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Secure Authentication and Authorization for Web APIs
OAuth 2.0
• OAuth is an Open standard for Authorization.
• Provides applications (client or server) a secure delegated access to resources on (another) server on behalf of the resource owner.
• Specifies a process for resource owners to authorize third-party access to their server resources without sharing their credentials.
• Designed specifically to work with HTTP, OAuth allows Access Tokens to be issued to third-party applications by an authorization server, with
the approval of the resource owner. The applications then use the access token to access protected resources on a resource server.
• The best analogy to understand OAuth is that of today’s more advanced cars which allow the owner to provide limited access to Valets when
the car keys are given to them. Examples of such limited access are: Maximum Speed, Maximum Distance, Cannot Open Trunk, etc. OAuth is
here to serve a similar purpose with web applications.
• Even though this was not the original intent at the time of its creation, OAuth is also commonly used as a way for internet users to login to
third party websites using their Microsoft, Google, Facebook or Twitter accounts without exposing their password. This is called Federated
Authentication.
• OAuth 2.0 is the widely used protocol currently and is not backwards compatible with OAuth 1.0.
Introduction to OAuth
• Getting access to a user’s social graph — their Facebook friends,
people they’re following on Twitter, or their Google Contacts.
• Sharing information about a user’s activities on your site by posting to
their Facebook wall or Twitter stream.
• Accessing a user’s Google Docs or Dropbox account to store data in
their online file system of choice.
• Integrating business applications with one another to drive smarter
decisions by mashing up multiple data sources such as a Salesforce
CRM and TripIt travel plan.
OAuth Usage Examples
• When Google first released the Google Calendar API, it provided the ability for application developers to read and manipulate a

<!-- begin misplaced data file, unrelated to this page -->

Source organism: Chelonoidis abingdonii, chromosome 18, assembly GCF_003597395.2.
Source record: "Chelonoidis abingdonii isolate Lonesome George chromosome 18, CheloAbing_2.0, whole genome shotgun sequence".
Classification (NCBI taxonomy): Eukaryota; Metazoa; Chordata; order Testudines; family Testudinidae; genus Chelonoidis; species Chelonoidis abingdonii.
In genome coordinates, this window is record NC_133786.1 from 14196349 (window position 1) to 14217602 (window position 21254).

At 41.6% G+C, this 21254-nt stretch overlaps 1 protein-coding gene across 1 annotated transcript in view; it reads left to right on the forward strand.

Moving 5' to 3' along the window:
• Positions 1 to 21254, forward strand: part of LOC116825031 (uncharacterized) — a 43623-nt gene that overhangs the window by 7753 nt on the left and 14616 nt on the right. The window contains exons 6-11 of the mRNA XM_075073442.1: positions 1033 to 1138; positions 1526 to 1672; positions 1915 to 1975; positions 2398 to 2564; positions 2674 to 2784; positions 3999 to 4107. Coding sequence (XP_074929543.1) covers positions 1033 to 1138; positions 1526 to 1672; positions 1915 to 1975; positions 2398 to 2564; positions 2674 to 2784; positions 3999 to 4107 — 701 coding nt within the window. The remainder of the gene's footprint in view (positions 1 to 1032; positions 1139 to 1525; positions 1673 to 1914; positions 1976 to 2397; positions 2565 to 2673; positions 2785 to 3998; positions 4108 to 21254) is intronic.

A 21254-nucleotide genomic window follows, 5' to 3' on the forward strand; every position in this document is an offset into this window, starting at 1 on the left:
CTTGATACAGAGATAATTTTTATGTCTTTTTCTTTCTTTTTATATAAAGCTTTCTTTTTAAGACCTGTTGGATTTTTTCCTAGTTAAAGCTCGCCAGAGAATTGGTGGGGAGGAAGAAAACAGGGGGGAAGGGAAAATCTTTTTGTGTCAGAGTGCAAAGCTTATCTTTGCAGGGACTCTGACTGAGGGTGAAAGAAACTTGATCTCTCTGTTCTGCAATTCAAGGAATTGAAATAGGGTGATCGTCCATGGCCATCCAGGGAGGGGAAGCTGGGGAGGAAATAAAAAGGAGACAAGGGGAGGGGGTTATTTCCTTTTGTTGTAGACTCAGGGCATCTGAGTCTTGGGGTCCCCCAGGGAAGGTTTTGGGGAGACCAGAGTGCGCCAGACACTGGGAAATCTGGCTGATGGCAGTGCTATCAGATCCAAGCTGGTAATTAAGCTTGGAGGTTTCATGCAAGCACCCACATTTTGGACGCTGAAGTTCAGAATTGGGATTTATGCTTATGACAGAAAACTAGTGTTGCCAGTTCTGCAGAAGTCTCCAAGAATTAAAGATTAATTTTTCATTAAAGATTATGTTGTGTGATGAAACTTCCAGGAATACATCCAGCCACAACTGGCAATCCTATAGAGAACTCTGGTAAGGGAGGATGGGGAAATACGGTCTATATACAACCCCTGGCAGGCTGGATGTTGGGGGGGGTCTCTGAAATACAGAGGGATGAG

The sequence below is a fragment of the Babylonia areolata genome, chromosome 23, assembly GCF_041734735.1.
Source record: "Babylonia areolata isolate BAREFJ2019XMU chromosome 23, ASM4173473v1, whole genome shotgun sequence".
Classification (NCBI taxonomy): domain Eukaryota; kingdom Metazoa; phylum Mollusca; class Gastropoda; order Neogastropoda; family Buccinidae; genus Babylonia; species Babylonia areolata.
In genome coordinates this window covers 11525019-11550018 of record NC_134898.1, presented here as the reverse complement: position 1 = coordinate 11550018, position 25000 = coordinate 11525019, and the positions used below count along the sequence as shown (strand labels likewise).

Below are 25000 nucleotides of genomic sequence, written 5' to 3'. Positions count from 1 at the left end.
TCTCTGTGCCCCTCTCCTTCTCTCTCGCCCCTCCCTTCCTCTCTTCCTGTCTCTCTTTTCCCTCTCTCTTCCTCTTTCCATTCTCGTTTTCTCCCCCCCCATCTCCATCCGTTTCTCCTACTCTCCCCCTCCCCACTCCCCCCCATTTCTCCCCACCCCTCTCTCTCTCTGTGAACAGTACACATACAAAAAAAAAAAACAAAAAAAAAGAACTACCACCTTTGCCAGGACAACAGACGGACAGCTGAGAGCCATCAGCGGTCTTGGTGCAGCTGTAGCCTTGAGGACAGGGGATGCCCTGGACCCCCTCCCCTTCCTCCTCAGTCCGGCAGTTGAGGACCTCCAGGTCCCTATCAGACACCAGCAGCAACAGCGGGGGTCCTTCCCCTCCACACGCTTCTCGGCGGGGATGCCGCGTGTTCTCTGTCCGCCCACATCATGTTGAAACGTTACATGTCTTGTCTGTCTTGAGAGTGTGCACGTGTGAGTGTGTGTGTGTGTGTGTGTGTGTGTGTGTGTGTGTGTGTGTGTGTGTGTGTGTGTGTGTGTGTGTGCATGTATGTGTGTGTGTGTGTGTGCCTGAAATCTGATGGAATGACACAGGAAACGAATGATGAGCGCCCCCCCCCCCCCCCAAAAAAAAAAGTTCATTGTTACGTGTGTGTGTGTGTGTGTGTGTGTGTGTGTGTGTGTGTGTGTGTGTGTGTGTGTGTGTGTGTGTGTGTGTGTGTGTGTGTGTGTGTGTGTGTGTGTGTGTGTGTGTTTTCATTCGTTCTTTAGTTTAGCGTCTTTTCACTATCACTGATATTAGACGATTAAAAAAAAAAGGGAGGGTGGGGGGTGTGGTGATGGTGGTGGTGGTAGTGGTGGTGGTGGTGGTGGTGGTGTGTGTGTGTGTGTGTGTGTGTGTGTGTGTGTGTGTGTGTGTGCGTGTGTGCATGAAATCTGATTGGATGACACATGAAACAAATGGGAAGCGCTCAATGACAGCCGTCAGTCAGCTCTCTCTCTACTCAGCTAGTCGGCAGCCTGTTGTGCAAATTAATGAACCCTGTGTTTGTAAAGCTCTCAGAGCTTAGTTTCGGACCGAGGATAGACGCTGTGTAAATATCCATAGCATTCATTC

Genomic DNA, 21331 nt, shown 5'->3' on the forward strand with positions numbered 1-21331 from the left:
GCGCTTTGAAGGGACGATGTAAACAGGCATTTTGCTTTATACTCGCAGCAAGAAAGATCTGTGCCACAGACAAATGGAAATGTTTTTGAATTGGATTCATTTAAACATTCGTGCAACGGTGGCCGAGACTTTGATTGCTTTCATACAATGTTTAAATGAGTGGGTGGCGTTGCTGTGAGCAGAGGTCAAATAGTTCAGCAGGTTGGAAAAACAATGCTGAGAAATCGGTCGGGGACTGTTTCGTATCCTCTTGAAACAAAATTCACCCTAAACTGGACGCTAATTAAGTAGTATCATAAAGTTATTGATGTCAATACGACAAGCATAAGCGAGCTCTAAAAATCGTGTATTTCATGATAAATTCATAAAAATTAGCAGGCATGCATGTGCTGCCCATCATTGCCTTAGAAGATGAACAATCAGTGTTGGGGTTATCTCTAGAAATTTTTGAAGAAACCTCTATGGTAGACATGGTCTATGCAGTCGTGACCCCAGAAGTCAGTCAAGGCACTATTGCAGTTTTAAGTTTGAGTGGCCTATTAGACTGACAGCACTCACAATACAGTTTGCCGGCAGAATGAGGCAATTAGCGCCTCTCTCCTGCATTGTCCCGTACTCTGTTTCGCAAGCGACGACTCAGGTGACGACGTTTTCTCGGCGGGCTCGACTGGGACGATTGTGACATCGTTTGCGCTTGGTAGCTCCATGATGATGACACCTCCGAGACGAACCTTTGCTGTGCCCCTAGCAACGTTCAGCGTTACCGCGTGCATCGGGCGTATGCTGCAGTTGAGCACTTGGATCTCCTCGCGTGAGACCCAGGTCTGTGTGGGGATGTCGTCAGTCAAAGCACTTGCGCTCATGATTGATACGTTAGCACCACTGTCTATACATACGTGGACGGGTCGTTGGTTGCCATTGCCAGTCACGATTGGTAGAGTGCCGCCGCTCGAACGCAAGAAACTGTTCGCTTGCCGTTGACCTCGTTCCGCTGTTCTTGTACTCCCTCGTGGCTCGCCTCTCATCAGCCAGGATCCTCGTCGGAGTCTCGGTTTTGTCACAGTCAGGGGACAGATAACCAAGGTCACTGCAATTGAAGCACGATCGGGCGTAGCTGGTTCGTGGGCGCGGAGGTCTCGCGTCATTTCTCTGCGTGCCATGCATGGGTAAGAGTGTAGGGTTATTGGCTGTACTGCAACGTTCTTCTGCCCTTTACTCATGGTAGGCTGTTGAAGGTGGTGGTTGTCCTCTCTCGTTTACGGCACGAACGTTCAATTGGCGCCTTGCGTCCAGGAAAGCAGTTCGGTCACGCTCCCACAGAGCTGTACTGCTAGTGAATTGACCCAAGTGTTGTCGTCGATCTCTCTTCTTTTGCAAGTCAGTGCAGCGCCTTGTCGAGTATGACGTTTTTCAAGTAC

user’s Google Calendar. However, the only way for a user to provide delegated access was to give the application his or her
account username and password, which the application would then use with Google’s proprietary ClientLogin protocol.
• Proprietary protocols like ClientLogin and standard protocols like HTTP Basic authentication resulted in both small and big
applications requesting passwords from users to get access to their data. This wasn’t affecting just desktop apps—applications all
over the Web were prompting for credentials.
• Flickr, an online photo-sharing site, was one such application. Originally an independent company, Flickr was acquired by Yahoo! a
few years after Google bought Blogger. The idea of Yahoo! asking for Google user passwords scared both firms, leading to the
development of new proprietary protocols that tackled this problem on the Web.
• With new protocols, such as Google’s AuthSub and Yahoo!’s BBAuth, an application would redirect users to an authorization page
on the provider’s site if the app needed access to user data. Users would log in to their accounts and grant access, and then the
application would get a token to use for accessing the users’ data.
• While this solved some security issues, it also created costs for developers. Developers integrating with multiple major API
providers had to learn and implement several web-based authorization protocols in their applications. Startups building new APIs
were not comfortable implementing the proprietary auth schemes, nor developing their own custom schemes, which might
introduce security vulnerabilities. Instead, these startups and major API providers decided that they needed to create a standard
protocol to improve consistency for these web-based authorization flows. And that’s how OAuth was born.
How OAuth was born?
• With wide adoption of collaboration platforms and social networks, application developers have the
opportunity to connect users with their data wherever they are on the Web.